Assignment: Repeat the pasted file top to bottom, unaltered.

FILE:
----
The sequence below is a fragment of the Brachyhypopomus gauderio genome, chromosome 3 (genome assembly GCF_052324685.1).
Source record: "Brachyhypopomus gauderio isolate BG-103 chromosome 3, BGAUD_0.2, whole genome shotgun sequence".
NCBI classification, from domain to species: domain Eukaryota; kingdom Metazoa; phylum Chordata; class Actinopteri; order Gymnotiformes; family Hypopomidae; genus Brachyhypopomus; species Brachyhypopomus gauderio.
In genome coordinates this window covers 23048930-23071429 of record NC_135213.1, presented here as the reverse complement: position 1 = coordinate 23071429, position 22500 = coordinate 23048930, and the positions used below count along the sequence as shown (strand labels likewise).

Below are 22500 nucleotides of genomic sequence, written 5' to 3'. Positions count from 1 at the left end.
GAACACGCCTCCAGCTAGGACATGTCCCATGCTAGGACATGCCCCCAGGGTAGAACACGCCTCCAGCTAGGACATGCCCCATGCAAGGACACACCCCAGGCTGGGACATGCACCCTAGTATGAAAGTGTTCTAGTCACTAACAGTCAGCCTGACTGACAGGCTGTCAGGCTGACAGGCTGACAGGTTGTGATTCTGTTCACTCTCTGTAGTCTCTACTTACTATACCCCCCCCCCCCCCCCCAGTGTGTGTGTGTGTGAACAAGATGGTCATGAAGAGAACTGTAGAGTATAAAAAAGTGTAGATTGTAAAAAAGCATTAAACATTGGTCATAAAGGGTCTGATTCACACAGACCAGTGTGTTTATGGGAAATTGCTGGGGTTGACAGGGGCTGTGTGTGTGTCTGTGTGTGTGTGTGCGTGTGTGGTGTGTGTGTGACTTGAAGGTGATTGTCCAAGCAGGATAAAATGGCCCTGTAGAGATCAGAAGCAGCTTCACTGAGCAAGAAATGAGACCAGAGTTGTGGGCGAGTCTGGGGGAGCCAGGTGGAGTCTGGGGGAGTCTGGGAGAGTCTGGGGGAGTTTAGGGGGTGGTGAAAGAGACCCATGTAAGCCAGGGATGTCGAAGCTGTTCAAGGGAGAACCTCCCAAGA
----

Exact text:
The sequence below is a fragment of the Brachyhypopomus gauderio genome, chromosome 3 (genome assembly GCF_052324685.1).
Source record: "Brachyhypopomus gauderio isolate BG-103 chromosome 3, BGAUD_0.2, whole genome shotgun sequence".
NCBI classification, from domain to species: domain Eukaryota; kingdom Metazoa; phylum Chordata; class Actinopteri; order Gymnotiformes; family Hypopomidae; genus Brachyhypopomus; species Brachyhypopomus gauderio.
In genome coordinates this window covers 23048930-23071429 of record NC_135213.1, presented here as the reverse complement: position 1 = coordinate 23071429, position 22500 = coordinate 23048930, and the positions used below count along the sequence as shown (strand labels likewise).

Below are 22500 nucleotides of genomic sequence, written 5' to 3'. Positions count from 1 at the left end.
GAACACGCCTCCAGCTAGGACATGTCCCATGCTAGGACATGCCCCCAGGGTAGAACACGCCTCCAGCTAGGACATGCCCCATGCAAGGACACACCCCAGGCTGGGACATGCACCCTAGTATGAAAGTGTTCTAGTCACTAACAGTCAGCCTGACTGACAGGCTGTCAGGCTGACAGGCTGACAGGTTGTGATTCTGTTCACTCTCTGTAGTCTCTACTTACTATACCCCCCCCCCCCCCCCCAGTGTGTGTGTGTGTGAACAAGATGGTCATGAAGAGAACTGTAGAGTATAAAAAAGTGTAGATTGTAAAAAAGCATTAAACATTGGTCATAAAGGGTCTGATTCACACAGACCAGTGTGTTTATGGGAAATTGCTGGGGTTGACAGGGGCTGTGTGTGTGTCTGTGTGTGTGTGTGCGTGTGTGGTGTGTGTGTGACTTGAAGGTGATTGTCCAAGCAGGATAAAATGGCCCTGTAGAGATCAGAAGCAGCTTCACTGAGCAAGAAATGAGACCAGAGTTGTGGGCGAGTCTGGGGGAGCCAGGTGGAGTCTGGGGGAGTCTGGGAGAGTCTGGGGGAGTTTAGGGGGTGGTGAAAGAGACCCATGTAAGCCAGGGATGTCGAAGCTGTTCAAGGGAGAACCTCCCAAGA